close up of a spot weld remover bit
This is a spot weld cutter, which is used to bore out the factory spot welds. You’re going to need plenty of cutter tips. (Image/Jim Smart)
using a spot weld remover tool on a car body
Carefully bore out the factory spot welds and take your time. Spot weld cutters don’t always carve out the entire spot weld, which calls for careful chiseling and grinding. Get the tip centered on the spot weld and lean into it. You may also use a lubricant, which saves wear and tear on the cutter. (Image/Jim Smart)
drilling out spot welds on a vintage car body
 Bore through the first layer of steel. Do not bore through the base steel. (Image/Jim Smart)
using a chisel to separate vintage car metal panels
Some factory welds are brazed or stick welded. They have to be ground and chiseled. (Image/Jim Smart)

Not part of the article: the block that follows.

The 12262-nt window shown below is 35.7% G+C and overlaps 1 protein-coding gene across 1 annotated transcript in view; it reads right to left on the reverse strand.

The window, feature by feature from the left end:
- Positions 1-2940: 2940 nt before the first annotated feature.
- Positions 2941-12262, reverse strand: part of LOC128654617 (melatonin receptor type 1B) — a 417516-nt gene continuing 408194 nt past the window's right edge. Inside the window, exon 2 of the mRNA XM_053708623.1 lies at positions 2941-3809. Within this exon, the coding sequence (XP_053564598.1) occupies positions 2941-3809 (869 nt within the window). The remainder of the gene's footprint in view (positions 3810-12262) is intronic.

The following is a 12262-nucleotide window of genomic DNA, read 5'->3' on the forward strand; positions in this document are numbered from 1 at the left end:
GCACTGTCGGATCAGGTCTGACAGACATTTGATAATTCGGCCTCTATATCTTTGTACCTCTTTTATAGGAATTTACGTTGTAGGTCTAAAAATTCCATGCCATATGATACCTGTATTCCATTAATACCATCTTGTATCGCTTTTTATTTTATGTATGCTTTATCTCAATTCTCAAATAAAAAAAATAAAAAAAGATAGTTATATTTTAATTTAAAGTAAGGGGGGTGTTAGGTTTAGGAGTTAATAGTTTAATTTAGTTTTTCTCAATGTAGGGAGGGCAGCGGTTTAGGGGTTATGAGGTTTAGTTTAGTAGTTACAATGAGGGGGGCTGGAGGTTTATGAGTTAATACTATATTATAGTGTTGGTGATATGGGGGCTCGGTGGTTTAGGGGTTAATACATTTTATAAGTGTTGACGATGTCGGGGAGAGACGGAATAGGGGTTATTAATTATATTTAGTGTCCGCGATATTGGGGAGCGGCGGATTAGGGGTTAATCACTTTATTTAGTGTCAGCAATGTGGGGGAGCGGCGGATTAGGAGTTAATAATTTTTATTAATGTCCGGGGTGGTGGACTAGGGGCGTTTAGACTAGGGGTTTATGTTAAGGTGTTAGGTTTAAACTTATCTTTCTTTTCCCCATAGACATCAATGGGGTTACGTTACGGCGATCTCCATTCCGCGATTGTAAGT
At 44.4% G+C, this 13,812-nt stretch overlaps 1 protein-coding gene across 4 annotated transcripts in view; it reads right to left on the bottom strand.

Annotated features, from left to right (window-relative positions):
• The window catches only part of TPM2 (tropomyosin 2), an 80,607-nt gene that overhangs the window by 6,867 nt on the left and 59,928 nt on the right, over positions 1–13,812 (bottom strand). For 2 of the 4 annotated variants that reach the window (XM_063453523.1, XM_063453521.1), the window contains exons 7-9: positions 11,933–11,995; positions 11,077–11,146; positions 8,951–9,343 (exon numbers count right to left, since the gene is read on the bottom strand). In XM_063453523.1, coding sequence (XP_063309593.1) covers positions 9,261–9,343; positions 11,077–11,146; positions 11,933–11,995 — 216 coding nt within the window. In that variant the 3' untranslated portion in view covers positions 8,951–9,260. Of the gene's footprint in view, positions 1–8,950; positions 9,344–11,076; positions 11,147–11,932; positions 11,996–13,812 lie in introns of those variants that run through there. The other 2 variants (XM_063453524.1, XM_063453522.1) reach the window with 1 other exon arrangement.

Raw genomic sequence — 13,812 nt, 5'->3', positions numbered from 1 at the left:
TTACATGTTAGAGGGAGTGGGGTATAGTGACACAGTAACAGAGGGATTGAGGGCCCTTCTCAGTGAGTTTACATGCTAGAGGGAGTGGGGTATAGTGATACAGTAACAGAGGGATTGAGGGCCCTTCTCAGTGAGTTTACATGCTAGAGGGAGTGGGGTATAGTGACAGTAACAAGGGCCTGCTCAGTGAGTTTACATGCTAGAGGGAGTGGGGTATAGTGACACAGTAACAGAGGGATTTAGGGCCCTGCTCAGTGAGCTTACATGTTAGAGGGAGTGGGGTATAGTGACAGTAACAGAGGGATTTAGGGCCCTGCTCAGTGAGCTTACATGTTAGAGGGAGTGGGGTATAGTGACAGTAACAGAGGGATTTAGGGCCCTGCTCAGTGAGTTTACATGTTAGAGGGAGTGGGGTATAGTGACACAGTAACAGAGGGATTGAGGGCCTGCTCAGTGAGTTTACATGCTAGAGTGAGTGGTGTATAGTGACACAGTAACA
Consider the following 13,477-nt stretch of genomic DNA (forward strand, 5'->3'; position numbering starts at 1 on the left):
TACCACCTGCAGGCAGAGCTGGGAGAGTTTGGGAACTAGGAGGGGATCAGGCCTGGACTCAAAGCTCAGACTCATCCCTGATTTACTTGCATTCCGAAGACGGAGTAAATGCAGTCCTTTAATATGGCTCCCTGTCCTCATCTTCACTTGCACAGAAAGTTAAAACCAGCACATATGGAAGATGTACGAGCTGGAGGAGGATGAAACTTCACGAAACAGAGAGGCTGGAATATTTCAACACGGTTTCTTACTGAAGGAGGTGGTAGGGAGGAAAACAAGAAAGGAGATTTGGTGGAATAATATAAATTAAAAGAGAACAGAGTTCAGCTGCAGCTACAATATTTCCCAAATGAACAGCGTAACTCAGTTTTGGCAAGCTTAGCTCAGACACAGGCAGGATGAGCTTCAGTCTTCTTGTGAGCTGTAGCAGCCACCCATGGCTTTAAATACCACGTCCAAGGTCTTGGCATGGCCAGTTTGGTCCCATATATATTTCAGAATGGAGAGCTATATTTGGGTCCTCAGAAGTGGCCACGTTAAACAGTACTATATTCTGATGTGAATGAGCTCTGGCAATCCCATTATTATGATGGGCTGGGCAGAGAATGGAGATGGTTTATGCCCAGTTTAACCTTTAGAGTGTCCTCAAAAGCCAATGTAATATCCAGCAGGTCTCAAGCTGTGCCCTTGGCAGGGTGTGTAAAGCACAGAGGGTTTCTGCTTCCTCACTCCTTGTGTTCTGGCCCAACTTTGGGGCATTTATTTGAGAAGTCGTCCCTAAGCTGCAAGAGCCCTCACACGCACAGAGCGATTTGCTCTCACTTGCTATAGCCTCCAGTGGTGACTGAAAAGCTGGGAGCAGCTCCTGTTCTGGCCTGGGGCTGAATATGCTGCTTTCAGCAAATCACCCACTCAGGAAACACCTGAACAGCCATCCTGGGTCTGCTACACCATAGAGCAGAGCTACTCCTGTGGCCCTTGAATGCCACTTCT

using a disc cutting tool on a vintage car body
Be careful not to distort the steel. (Image/Jim Smart)
removing spot welds on a vintage car body
This gusset secures the tail panel to the rear frame rail and trunk pan. Spot welds are drilled out from the outside. (Image/Jim Smart)
removing a metal bracket support from an old car body
The gusset does not have to be removed, but instead detached from the tail panel. (Image/Jim Smart)
using a cutter tool on an old car body
The best way to remove the quarter panel is to cut the panel out away from the seams, then, remove the remains at the seams as shown. (Image/Jim Smart)
using a disc grinder cutting tool on a car body
(Image/Jim Smart)
grinding down welds on a car panel
Once the tail and quarter panel have been removed, all mating surfaces must be ground to bare metal for good welding penetration. It is a good idea to use a weld-through primer for corrosion protection when it is time to install panels. (Image/Jim Smart)